In 2007, while the country celebrated its 50th anniversary of its independence, outdated laws inherited from the colonial British, like the Internal Security Act (ISA), were still being used. According to SUARAM, at the end of 2007, a total of 70 detainees were still being detained under the ISA, with 10 being detained for over 6 years. At the end of the year, some 2,000 individuals remain incarcerated under the three preventive laws – the ISA, the Emergency Ordinance (EO) and the Dangerous Drugs Act (DDA) – without being put to trial.

The government’s total lack of resolve to reform and respect human rights and principles of democracy, despite numerous pledges and rhetoric, have led to a culture of impunity, SUARAM noted. “While human rights violators get away scot-free, violations against human rights get more and more serious by the day,” Yap said.

The seriousness of violations was exemplified by the unprecedented police shootings during a ceramah in Batu Buruk, Terengganu. “Despite the seriousness of the violation committed by the police in Batu Buruk, not a single policeman was brought to justice,” Yap said.

Yap also pointed out that old trends continued to persist, such as the high number of deaths in police custody. SUARAM documented an alarmingly high number of eleven deaths in police custody in 2007.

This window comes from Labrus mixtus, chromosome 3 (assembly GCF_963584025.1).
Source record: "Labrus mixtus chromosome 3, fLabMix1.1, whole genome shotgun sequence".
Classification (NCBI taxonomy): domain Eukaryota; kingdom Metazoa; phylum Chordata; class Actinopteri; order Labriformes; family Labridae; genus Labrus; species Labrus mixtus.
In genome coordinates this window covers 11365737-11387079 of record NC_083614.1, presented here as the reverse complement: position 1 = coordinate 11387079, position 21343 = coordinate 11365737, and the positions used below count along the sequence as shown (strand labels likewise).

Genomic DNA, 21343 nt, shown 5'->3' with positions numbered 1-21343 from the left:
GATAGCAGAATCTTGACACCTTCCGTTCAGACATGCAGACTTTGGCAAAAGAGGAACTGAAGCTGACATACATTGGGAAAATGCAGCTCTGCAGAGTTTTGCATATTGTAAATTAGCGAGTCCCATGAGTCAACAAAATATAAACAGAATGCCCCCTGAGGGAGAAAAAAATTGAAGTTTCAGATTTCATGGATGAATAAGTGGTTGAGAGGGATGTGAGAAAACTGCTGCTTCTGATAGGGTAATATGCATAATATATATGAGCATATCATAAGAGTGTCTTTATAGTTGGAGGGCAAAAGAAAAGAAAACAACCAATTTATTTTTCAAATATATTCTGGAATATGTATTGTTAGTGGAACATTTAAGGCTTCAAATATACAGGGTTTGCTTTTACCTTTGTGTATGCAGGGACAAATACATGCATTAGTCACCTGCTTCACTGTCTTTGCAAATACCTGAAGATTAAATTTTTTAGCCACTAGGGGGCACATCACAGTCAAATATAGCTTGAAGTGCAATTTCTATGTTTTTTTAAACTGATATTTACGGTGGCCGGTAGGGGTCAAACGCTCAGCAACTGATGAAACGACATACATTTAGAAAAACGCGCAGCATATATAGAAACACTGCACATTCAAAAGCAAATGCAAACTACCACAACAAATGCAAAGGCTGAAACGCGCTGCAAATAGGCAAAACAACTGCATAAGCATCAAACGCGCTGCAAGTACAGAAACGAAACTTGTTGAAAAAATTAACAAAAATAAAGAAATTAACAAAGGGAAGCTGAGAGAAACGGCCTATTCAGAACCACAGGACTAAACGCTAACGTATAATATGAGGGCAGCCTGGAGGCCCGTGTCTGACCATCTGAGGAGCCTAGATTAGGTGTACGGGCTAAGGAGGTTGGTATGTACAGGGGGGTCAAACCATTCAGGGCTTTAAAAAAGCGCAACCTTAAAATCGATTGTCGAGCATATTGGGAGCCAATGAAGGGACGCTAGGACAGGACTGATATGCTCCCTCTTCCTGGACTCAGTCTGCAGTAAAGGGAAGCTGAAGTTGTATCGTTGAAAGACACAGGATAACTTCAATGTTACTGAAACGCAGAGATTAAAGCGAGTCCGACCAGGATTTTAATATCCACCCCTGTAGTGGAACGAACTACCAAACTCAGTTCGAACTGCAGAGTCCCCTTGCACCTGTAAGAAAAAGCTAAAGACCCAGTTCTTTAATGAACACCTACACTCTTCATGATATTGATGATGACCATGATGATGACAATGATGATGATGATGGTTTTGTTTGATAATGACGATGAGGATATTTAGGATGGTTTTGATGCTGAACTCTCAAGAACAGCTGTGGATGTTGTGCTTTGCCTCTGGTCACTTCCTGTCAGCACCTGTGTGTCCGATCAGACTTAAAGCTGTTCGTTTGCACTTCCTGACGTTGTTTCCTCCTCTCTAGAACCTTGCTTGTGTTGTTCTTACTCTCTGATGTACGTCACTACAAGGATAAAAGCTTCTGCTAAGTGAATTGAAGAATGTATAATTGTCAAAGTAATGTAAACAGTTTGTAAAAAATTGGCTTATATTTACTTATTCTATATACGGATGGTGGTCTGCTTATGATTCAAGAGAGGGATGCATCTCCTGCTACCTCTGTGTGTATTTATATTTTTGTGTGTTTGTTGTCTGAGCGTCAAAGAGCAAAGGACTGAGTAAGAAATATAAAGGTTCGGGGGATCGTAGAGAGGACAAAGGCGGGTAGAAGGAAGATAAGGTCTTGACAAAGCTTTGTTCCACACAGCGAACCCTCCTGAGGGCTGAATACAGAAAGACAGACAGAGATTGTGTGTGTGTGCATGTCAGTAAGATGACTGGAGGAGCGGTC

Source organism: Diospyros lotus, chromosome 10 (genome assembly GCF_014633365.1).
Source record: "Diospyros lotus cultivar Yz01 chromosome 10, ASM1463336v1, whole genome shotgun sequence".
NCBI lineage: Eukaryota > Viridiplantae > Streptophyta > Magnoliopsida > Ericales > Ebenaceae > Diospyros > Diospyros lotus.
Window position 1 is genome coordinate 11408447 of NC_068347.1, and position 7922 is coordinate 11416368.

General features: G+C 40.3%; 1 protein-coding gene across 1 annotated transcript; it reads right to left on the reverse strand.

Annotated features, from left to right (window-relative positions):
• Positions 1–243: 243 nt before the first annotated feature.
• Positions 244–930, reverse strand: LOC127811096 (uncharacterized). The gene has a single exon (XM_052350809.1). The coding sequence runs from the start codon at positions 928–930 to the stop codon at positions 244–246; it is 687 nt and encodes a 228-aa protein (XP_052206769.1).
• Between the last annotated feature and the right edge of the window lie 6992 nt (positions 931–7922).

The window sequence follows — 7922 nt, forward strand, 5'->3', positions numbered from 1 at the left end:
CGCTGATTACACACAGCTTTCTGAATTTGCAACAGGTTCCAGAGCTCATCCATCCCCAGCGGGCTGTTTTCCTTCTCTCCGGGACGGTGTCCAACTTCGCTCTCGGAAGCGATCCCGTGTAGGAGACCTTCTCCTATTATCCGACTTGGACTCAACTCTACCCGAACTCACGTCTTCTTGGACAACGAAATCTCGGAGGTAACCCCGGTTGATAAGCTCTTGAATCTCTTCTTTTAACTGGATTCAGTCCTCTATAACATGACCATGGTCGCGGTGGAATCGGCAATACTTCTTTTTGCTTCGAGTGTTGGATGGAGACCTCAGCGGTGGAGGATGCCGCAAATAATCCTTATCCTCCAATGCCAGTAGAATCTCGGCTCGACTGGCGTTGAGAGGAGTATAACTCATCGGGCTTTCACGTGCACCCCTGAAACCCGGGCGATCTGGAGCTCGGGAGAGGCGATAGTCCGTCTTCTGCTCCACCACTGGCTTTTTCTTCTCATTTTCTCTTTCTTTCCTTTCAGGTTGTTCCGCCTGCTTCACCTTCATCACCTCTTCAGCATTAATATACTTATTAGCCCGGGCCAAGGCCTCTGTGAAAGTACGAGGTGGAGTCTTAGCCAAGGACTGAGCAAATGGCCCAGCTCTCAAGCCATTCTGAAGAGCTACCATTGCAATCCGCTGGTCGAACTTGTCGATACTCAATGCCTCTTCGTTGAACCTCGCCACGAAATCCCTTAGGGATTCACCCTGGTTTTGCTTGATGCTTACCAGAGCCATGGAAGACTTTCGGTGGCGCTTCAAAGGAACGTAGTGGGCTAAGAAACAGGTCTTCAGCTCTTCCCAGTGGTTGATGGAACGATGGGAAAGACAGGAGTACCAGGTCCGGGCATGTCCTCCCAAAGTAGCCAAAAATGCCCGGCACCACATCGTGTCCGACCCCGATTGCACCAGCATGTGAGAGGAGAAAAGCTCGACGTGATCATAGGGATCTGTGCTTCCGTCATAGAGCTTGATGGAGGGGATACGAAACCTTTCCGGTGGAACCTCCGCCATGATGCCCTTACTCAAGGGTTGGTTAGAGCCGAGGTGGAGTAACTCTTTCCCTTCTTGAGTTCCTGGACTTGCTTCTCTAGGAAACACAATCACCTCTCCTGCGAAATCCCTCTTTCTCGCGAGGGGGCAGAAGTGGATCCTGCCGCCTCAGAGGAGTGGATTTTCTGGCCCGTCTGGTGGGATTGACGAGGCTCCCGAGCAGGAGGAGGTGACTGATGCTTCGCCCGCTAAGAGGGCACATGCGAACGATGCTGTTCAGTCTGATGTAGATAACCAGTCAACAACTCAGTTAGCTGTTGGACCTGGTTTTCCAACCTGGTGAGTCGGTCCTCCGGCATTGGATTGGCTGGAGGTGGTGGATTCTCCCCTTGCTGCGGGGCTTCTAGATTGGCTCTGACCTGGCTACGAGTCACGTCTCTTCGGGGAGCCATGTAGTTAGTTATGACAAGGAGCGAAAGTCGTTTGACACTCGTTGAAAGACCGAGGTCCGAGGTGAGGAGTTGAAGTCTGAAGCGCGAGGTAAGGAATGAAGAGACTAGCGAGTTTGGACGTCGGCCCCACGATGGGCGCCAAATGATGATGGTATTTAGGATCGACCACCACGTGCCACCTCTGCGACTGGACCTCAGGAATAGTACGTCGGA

According to Yap, “Another worrying trend is the marked deterioration of fundamental freedoms in the country. This was most apparent in the government’s clampdown on freedom of speech and expression and freedom of assembly.”

Calls for political change grew when it became clear to Malaysians that the government had little interest in improving the human rights situation and adhering to principles of democracy. The government responded to the groundswell of demands for political change and democratisation, by targeting human rights defenders.

“There was an all-out attempt by the government to persecute and prosecute activists at the forefront of advocacy for democratisation throughout the year. The government, for example, went on a campaign to demonise organisers of demonstrations and activists advocating the rights of the Indian ethnic minority group; and pressed trumped-up charges against a number of them,” Yap said.

“Even whistle-blowers were targeted for persecution, as was seen in the instances of the revelation of the Lingam tape and documents relating to an agreement between the government and a toll concessionaire,” he added.

Having already noted that the institutions intended to protect human rights have failed to deliver, the role of human rights defenders have become increasingly important. The unprecedented results in the March 2008 General Election, where the Pakatan Rakyat managed deny the Barisan Nasional’s two-third majority and control five states, have clearly demonstrated that human rights activists and watchdogs like SUARAM have an even more significant role to play. Where the Pakatan Rakyat has formed state governments, the role of watchdog cannot be left to the Barisan Nasional, given its 50 years of abysmal record as the government.

For further enquiries, please contact SUARAM executive director Yap Swee Seng at +603 7784 3525 / 7783 5724 or at [email protected].